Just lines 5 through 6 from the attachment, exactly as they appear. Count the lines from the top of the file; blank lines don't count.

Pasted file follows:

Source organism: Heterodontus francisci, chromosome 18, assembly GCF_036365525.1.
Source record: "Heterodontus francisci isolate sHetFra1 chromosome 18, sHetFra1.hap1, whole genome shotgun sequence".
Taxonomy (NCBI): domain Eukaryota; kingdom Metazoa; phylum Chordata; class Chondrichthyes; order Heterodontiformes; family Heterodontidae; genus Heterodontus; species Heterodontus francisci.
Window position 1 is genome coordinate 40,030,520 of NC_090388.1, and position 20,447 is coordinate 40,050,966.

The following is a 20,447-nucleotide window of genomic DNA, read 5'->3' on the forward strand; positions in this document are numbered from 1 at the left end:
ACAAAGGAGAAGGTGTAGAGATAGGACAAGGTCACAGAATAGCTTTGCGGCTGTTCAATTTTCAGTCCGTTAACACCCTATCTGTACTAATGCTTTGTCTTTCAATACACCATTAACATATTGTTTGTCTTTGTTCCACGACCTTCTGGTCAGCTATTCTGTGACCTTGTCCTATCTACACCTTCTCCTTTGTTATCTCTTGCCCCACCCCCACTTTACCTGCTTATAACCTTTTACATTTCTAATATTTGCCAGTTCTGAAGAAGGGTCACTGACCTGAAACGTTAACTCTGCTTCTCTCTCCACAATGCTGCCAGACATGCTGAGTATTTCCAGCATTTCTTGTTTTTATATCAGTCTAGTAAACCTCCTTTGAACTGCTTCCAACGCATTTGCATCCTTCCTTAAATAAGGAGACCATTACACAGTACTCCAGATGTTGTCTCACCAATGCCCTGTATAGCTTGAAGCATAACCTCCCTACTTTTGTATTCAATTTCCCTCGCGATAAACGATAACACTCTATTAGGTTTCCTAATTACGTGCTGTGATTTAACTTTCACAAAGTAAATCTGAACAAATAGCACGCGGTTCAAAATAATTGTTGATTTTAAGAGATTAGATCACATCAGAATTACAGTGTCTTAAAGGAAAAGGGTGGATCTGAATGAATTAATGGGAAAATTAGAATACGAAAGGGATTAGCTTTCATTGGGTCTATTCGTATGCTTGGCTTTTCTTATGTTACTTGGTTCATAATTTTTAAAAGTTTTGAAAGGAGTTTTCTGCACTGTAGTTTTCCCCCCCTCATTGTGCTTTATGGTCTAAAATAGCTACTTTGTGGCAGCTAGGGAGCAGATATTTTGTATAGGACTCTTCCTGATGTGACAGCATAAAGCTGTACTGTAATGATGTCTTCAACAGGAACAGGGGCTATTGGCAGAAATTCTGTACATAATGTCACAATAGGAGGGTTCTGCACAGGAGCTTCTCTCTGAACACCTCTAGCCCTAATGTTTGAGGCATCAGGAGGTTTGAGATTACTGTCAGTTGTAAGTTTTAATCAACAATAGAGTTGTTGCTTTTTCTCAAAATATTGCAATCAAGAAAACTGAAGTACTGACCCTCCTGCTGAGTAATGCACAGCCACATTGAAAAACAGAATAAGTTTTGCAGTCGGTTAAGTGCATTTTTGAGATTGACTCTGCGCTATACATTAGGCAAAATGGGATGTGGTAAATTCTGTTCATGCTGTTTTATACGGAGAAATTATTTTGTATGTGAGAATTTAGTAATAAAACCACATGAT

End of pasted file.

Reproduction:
The following is a 20,447-nucleotide window of genomic DNA, read 5'->3' on the forward strand; positions in this document are numbered from 1 at the left end:
ACAAAGGAGAAGGTGTAGAGATAGGACAAGGTCACAGAATAGCTTTGCGGCTGTTCAATTTTCAGTCCGTTAACACCCTATCTGTACTAATGCTTTGTCTTTCAATACACCATTAACATATTGTTTGTCTTTGTTCCACGACCTTCTGGTCAGCTATTCTGTGACCTTGTCCTATCTACACCTTCTCCTTTGTTATCTCTTGCCCCACCCCCACTTTACCTGCTTATAACCTTTTACATTTCTAATATTTGCCAGTTCTGAAGAAGGGTCACTGACCTGAAACGTTAACTCTGCTTCTCTCTCCACAATGCTGCCAGACATGCTGAGTATTTCCAGCATTTCTTGTTTTTATATCAGTCTAGTAAACCTCCTTTGAACTGCTTCCAACGCATTTGCATCCTTCCTTAAATAAGGAGACCATTACACAGTACTCCAGATGTTGTCTCACCAATGCCCTGTATAGCTTGAAGCATAACCTCCCTACTTTTGTATTCAATTTCCCTCGCGATAAACGATAACACTCTATTAGGTTTCCTAATTACGTGCTGTGATTTAACTTTCACAAAGTAAATCTGAACAAATAGCACGCGGTTCAAAATAATTGTTGATTTTAAGAGATTAGATCACATCAGAATTACAGTGTCTTAAAGGAAAAGGGTGGATCTGAATGAATTAATGGGAAAATTAGAATACGAAAGGGATTAGCTTTCATTGGGTCTATTCGTATGCTTGGCTTTTCTTATGTTACTTGGTTCATAATTTTTAAAAGTTTTGAAAGGAGTTTTCTGCACTGTAGTTTTCCCCCCCTCATTGTGCTTTATGGTCTAAAATAGCTACTTTGTGGCAGCTAGGGAGCAGATATTTTGTATAGGACTCTTCCTGATGTGACAGCATAAAGCTGTACTGTAATGATGTCTTCAACAGGAACAGGGGCTATTGGCAGAAATTCTGTACATAATGTCACAATAGGAGGGTTCTGCACAGGAGCTTCTCTCTGAACACCTCTAGCCCTAATGTTTGAGGCATCAGGAGGTTTGAGATTACTGTCAGTTGTAAGTTTTAATCAACAATAGAGTTGTTGCTTTTTCTCAAAATATTGCAATCAAGAAAACTGAAGTACTGACCCTCCTGCTGAGTAATGCACAGCCACATTGAAAAACAGAATAAGTTTTGCAGTCGGTTAAGTGCATTTTTGAGATTGACTCTGCGCTATACATTAGGCAAAATGGGATGTGGTAAATTCTGTTCATGCTGTTTTATACGGAGAAATTATTTTGTATGTGAGAATTTAGTAATAAAACCACATGAT